Niklas Blum, Julia Maier
Free University of Bozen-Bolzano, Italy
caffungo aims to create fair job opportunities for people at risk of social exclusion by growing oyster mushrooms for the local gastronomy on recycled coffee grounds. The project is not only super local, but also does good for the environment, supports local agriculture, secures regional value chains, and creates fair jobs.
The project was developed for and with the residents of the “House of Solidarity” (HoS) in Bressanone and later partnered up with the “Bühlerhof”, which brought the necessary expertise for cultivation and contacts for food distribution into the project. The concept can be seen as a blueprint for social actors, also in other regions, that want to join forces to create fair employment opportunities and grow local mushrooms. To do so, we researched, tested and finally summarized all the required information in a handbook. It includes knowledge about cultivation processes, concepts for the farm’s structure and ideas for the future such as marketing strategies.
The HoS shelters a diverse mix of people with different difficulties, like homelessness, addiction or refugee status. Therefore, the project must meet important requirements that result from their specific life circumstances. Language independence, opportunities for personal and professional development, solidary working conditions and independence from previous knowledge were considered.
caffungo aims to fulfill all these points while being at the same time as low-tech and sustainable as possible – for people as well as the environment. caffungos crops grow in reusable buckets on a substrate made from collected coffee waste of the local gastronomy. When coffee is prepared, less than 1 % of the biomass ends up in the cup. The leftover coffee is an ideal growing substrate as it still contains many nutrients even after brewing. By processing only local resources in a closed production cycle, caffungo creates a close relationship between the employees, the local gastronomy, and its food.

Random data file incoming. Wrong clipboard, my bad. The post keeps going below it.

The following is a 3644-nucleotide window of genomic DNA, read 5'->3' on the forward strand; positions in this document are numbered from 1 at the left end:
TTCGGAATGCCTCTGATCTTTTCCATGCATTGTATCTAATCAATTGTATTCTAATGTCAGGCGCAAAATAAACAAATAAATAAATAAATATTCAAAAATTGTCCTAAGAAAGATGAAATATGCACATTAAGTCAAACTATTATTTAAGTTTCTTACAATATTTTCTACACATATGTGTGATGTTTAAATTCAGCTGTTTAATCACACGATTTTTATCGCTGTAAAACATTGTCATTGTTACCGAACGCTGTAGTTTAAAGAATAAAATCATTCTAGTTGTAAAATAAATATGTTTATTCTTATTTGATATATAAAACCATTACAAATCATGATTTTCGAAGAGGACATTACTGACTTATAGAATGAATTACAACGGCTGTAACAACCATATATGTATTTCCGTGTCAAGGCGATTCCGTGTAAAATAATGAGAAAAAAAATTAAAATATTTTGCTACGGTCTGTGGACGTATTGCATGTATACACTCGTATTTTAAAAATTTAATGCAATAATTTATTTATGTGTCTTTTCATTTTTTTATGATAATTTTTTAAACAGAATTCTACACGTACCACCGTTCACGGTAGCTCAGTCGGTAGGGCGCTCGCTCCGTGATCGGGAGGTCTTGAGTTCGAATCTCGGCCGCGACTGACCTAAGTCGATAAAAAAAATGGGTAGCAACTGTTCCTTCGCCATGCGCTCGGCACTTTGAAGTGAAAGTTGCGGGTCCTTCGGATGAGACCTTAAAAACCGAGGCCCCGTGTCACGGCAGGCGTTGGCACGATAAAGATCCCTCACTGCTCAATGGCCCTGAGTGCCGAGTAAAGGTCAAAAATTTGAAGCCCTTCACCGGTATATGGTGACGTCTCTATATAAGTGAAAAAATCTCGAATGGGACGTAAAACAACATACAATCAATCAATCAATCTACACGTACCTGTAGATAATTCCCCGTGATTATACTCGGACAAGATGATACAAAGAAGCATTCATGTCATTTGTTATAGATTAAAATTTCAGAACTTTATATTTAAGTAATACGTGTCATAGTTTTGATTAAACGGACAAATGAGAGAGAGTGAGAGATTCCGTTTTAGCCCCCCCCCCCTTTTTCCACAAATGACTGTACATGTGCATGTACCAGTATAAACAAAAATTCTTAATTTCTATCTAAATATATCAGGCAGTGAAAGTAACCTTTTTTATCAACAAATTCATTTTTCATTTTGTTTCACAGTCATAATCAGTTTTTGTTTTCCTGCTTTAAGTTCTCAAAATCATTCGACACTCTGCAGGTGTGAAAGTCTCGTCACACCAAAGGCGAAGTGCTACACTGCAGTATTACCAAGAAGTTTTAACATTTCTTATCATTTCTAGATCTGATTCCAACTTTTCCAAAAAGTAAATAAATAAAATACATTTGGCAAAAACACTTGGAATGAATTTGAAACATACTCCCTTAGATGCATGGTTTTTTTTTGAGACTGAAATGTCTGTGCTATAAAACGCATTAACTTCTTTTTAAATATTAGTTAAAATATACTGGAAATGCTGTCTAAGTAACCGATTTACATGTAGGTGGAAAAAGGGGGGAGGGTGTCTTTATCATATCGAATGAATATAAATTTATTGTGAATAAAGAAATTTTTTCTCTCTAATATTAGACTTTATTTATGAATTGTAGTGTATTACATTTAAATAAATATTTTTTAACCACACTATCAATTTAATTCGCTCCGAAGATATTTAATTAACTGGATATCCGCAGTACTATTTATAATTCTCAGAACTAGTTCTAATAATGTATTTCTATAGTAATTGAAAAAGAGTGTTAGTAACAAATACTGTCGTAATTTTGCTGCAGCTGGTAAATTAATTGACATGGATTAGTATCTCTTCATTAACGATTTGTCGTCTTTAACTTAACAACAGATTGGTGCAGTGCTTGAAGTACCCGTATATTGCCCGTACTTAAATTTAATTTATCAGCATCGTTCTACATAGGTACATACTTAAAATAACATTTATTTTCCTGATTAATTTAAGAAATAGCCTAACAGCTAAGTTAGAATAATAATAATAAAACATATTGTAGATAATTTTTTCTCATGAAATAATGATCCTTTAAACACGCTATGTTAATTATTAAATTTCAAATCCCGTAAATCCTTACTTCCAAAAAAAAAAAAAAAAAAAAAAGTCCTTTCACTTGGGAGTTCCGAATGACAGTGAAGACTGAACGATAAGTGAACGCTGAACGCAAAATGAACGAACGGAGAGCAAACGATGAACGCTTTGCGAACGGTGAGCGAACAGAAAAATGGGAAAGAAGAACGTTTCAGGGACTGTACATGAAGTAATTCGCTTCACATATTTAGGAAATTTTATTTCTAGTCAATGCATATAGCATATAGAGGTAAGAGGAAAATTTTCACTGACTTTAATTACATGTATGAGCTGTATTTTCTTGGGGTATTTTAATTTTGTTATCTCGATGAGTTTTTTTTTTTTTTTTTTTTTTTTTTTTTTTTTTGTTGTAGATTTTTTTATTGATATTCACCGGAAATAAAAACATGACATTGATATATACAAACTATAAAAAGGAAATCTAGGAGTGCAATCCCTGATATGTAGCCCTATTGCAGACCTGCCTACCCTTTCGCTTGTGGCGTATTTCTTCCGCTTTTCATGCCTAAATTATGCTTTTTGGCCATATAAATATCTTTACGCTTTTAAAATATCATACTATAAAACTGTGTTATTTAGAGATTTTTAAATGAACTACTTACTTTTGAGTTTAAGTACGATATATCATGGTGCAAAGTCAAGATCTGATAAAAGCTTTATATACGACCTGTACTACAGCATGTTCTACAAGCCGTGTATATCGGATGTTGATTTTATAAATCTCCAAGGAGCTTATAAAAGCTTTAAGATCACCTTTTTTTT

To ensure that the concept would work on the local market, we conducted a survey analysing the gastronomy’s response to our idea. A competitor analysis helped us position caffungo in the market and confirmed the locally unique concept. To not only assess the situation on the market but also the current state of the HoS residents, we conducted interviews and compiled an overview of their backgrounds, feelings, hopes and work experiences. After receiving a lot of positive feedback, from the gastronomy as well as from the potential workers from the Hos, we created a colourful caffungo branding. The mushroom stamps designed by the HoS residents, which were the result of a co-design workshop, became a central design element of the corporate design.
Furthermore, we were able to gain a lot of knowledge through cultivation experiments at our homes, which we then successfully tested by preparing six growing buckets together with a potential future caffungo employee at the Bühlerhof.
Overall, we hope that caffungo will grow, ideally leading to stable jobs for the inhabitants of the HoS and contribute to a more sustainable gastronomy.